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Topic: Re: It is a very bad idea and nothing less than stupid to define 1/3
= 0.333...

Replies: 42   Last Post: Oct 9, 2017 11:53 AM

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 netzweltler Posts: 473 From: Germany Registered: 8/6/10
Re: It is a very bad idea and nothing less than stupid to define 1/3
= 0.333...

Posted: Oct 9, 2017 3:58 AM

Am Montag, 9. Oktober 2017 02:22:22 UTC+2 schrieb Jim Burns:
> On 10/8/2017 5:40 PM, netzweltler wrote:
> > Am Sonntag, 8. Oktober 2017 22:12:22 UTC+2
> > schrieb Jim Burns:

> >> On 10/8/2017 8:20 AM, netzweltler wrote:
> >>> Am Sonntag, 8. Oktober 2017 13:23:05 UTC+2
> >>> schrieb FromTheRafters:

> >>>> It happens that netzweltler formulated :
>
> >>>>> I'd have to look it up: Did you say that 0.999... IS the
> >>>>> result of infinitely many addition operations or IS NOT
> >>>>> the result of infinitely many addition operations?

> >>>>
> >>>> If you had an oracle with enough time which could do the
> >>>> arithmetic and hand you an answer, then yes. Without such
> >>>> an oracle, then I'd have to say no. That's why I said "after"
> >>>> doing infinitely many steps you would have that number
> >>>> exactly. John Conway used language similar to 'after infinitely
> >>>> many of these steps, there is an explosion of sets...' to
> >>>> describe a similar notion in describing his construction of
> >>>> the surreals, so I'm not exactly breaking any new ground here.

> >>
> >>> I don't see the "infinite time" problem. What is the time a
> >>> single addition operation takes? 0? More? Even if you don't
> >>> allow 0 time for a single addition operation, try this:
> >>> t = 0: Add 0 + 0.9
> >>> t = 0.9: Add 0.9 + 0.09
> >>> t = 0.99: Add 0.99 + 0.009
> >>> ...
> >>> Every operation take some time greater than 0. Nonetheless,
> >>> we have done infinitely many additions by t = 1.
> >>> No "infinite time" involved.

> >>
> >> Not infinite time, but "enough time" for the oracle to operate,
> >> as Mr Rafters said. It just happens that your oracle takes
> >> 1 [unit of time] to operate.
> >>

> >>> No oracle needed.
> >>
> >> I don't see how you get this answer without an oracle. Maybe
> >> you have an oracle and you don't realize it, it's invisible
> >> or something.
> >>
> >> However, in some way you are satisfied that you can get an answer
> >> infinitely many additions, wasn't it? That there was no answer to
> >> the _infinite_ sum? But now you _do_ have an answer. Somehow.
> >>
> >> (Sadly, I do not have an oracle, so I will continue to
> >> define 0.999... the same way.)
> >>
> >> ----
> >> How does the oracle's answer (or whatever answer you apparently
> >> have) compare to the standard answer?
> >>
> >> One thing we all know, including you, is that the sum of _all_
> >> of 0.9, 0.09, 0.009, ... must be strictly larger than any
> >> _partial_ sum. So it can't be less than or equal to any of
> >> 0.9, 0.99, 0.999, ...

> >
> > This statement makes sense only if you can show that the sum
> > of _all_ of 0.9, 0.09, 0.009, ... is a _point_on_the_number_line_.

>
> This is _your definition_ . _My_ definition does not have
> infinite sums in it.
>
> If this thing you're calling an infinite sum does not
> yield a point on the number line, then it is not an infinite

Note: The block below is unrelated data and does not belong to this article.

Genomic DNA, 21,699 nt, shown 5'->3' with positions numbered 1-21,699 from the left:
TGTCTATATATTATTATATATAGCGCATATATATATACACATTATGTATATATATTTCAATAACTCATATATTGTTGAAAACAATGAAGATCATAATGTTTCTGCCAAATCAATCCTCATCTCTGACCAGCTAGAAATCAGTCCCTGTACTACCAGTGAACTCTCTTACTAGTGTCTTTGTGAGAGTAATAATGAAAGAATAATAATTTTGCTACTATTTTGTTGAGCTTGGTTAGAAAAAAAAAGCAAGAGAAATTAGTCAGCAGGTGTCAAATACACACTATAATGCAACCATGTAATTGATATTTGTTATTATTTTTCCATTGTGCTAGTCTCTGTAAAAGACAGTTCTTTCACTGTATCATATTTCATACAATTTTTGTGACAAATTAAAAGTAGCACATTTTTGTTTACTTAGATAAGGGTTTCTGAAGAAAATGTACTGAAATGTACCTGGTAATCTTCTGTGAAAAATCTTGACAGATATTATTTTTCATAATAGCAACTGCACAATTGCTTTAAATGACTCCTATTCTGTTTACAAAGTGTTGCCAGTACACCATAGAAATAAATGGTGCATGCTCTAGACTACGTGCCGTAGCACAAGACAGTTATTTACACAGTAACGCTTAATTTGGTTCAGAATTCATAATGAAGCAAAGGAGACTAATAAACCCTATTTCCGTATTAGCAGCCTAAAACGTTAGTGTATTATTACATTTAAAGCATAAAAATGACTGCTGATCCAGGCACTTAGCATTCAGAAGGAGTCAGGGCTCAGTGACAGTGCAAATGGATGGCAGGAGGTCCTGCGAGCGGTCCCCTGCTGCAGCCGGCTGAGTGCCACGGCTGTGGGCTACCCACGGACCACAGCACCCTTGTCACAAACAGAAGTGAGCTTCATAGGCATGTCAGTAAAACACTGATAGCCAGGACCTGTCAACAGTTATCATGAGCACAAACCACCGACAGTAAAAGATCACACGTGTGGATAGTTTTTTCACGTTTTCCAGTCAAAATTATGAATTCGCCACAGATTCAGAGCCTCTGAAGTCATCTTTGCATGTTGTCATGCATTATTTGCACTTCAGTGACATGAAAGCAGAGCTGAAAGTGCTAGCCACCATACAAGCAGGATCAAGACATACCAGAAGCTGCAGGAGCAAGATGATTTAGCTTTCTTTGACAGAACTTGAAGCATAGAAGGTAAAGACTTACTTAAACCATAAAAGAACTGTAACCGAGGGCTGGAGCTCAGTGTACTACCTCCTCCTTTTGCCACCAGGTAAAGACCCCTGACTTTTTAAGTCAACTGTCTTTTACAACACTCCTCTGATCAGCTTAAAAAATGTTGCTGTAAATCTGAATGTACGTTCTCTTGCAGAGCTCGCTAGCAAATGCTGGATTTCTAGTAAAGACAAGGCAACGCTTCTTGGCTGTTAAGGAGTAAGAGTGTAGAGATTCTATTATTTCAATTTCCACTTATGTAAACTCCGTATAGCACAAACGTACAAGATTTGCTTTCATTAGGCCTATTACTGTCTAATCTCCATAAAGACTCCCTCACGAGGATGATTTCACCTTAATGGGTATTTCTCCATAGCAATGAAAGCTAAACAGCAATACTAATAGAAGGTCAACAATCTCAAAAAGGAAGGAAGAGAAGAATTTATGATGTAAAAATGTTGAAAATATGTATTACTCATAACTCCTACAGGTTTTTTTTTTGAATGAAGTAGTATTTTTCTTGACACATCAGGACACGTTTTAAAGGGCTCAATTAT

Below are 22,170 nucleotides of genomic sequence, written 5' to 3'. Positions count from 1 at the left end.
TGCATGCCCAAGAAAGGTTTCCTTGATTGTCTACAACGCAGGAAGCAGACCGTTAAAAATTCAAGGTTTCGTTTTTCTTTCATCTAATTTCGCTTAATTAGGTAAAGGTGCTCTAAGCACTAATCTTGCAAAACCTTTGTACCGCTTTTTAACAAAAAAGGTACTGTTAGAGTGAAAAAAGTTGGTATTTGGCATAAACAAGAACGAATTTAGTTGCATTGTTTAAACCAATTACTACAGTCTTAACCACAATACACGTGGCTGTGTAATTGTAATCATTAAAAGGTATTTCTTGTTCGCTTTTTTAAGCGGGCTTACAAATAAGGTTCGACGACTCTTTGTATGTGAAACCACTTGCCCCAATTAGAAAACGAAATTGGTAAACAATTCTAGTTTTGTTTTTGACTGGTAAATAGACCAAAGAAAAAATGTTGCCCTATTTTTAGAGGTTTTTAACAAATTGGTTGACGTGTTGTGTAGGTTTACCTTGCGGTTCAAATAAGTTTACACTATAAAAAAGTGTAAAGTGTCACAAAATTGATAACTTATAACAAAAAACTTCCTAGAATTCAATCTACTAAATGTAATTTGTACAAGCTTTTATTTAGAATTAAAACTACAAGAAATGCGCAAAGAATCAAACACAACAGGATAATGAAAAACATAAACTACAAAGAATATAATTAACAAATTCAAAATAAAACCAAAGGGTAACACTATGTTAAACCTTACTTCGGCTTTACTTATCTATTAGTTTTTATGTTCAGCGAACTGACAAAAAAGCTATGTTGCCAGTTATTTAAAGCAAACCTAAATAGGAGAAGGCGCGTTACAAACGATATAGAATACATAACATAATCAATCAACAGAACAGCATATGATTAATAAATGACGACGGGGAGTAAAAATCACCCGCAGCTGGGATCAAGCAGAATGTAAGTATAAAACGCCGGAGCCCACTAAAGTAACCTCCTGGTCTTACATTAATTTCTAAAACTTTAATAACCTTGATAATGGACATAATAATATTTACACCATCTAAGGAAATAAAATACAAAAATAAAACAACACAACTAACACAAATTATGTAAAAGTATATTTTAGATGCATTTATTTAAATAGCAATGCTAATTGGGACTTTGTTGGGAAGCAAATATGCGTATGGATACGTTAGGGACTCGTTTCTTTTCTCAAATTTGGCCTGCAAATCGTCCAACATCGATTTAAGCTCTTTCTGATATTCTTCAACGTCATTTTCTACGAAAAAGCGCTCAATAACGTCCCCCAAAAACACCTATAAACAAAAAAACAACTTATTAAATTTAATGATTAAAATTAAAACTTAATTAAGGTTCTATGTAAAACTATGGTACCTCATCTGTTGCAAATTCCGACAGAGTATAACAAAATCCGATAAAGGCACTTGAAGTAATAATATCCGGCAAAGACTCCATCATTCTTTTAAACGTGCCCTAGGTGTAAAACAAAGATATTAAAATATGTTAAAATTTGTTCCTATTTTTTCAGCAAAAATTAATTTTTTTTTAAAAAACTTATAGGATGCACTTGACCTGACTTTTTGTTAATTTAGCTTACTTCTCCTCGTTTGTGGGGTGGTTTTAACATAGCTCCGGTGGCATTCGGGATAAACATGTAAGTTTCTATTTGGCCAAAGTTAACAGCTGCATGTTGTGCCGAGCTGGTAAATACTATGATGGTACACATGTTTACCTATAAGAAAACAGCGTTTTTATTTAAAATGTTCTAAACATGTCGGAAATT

> sum in any useful sense. A sum yields a number. (And, if that
> were so, I recommend using my ( _the_ ) definition for 0.999... )
>
> If it turns out that this thing you're calling an infinite sum
> _does_ yield a point, then -- by the previous argument (which
> I snipped for space) -- the only point it can yield is the
> least upper bound of the finite partial sums of the infinite
> decimal -- the same as my definition, only you use infinite sums
> where I do not. (And, if that were so, it wouldn't matter which
> you use, yours or mine.)
>
> yields a point or not. Either way, 0.999... = 1.
>

> >> So, we know the oracle's answer is a bound of the set
> >> { 0.9, 0.99, 0.999, ... }

> >
> > I strongly disagree here. It cannot be a bound,
> > because the numbers of that set represented as line segments
> > in this list
> > [0, 0.9]
> > [0, 0.9]?[0.9, 0.99]
> > [0, 0.9]?[0.9, 0.99]?[0.99, 0.999]
> > ...
> > already contain all the segments that you can find in 0.999...
> > There is nothing to the right of all of those segments in 0.999...

>
> I'm going to be charitable and assume that you don't know
> what a bound is. The reason that 2 is a bound of the entries
> in the sequence
> 0.9, 0.99, 0.999, ...
> is that
> 0.9 =< 2
> 0.99 =< 2
> 0.999 =< 2
> ...
> There is no requirement for 2 to be in any of your line segments
> in order to be a bound.
>
> [...]

I'm going to be charitable and assume that you didn't get my argument. 1 and 2 is to the right of all of the segments ([1-1/10^(n-1), 1-1/10^n])n?N, 0.999... is not.

Date Subject Author
10/2/17 Guest
10/2/17 netzweltler
10/2/17 Jim Burns
10/3/17 netzweltler
10/3/17 FromTheRafters
10/3/17 Jim Burns
10/3/17 FromTheRafters
10/3/17 Jim Burns
10/3/17 FromTheRafters
10/3/17 netzweltler
10/3/17 bursejan@gmail.com
10/4/17 netzweltler
10/3/17 FromTheRafters
10/3/17 Jim Burns
10/3/17 FromTheRafters
10/3/17 netzweltler
10/3/17 Jim Burns
10/4/17 netzweltler
10/4/17 Jim Burns
10/4/17 netzweltler
10/5/17 Jim Burns
10/5/17 netzweltler
10/5/17 Jim Burns
10/5/17 netzweltler
10/5/17 Jim Burns
10/5/17 netzweltler
10/5/17 Jim Burns
10/5/17 FromTheRafters
10/6/17 netzweltler
10/6/17 Jim Burns
10/7/17 FromTheRafters
10/8/17 FromTheRafters
10/8/17 netzweltler
10/8/17 Jim Burns
10/8/17 netzweltler
10/8/17 Jim Burns
10/9/17 netzweltler
10/9/17 Jim Burns
10/9/17 netzweltler
10/9/17 Jim Burns
10/7/17 Jim Burns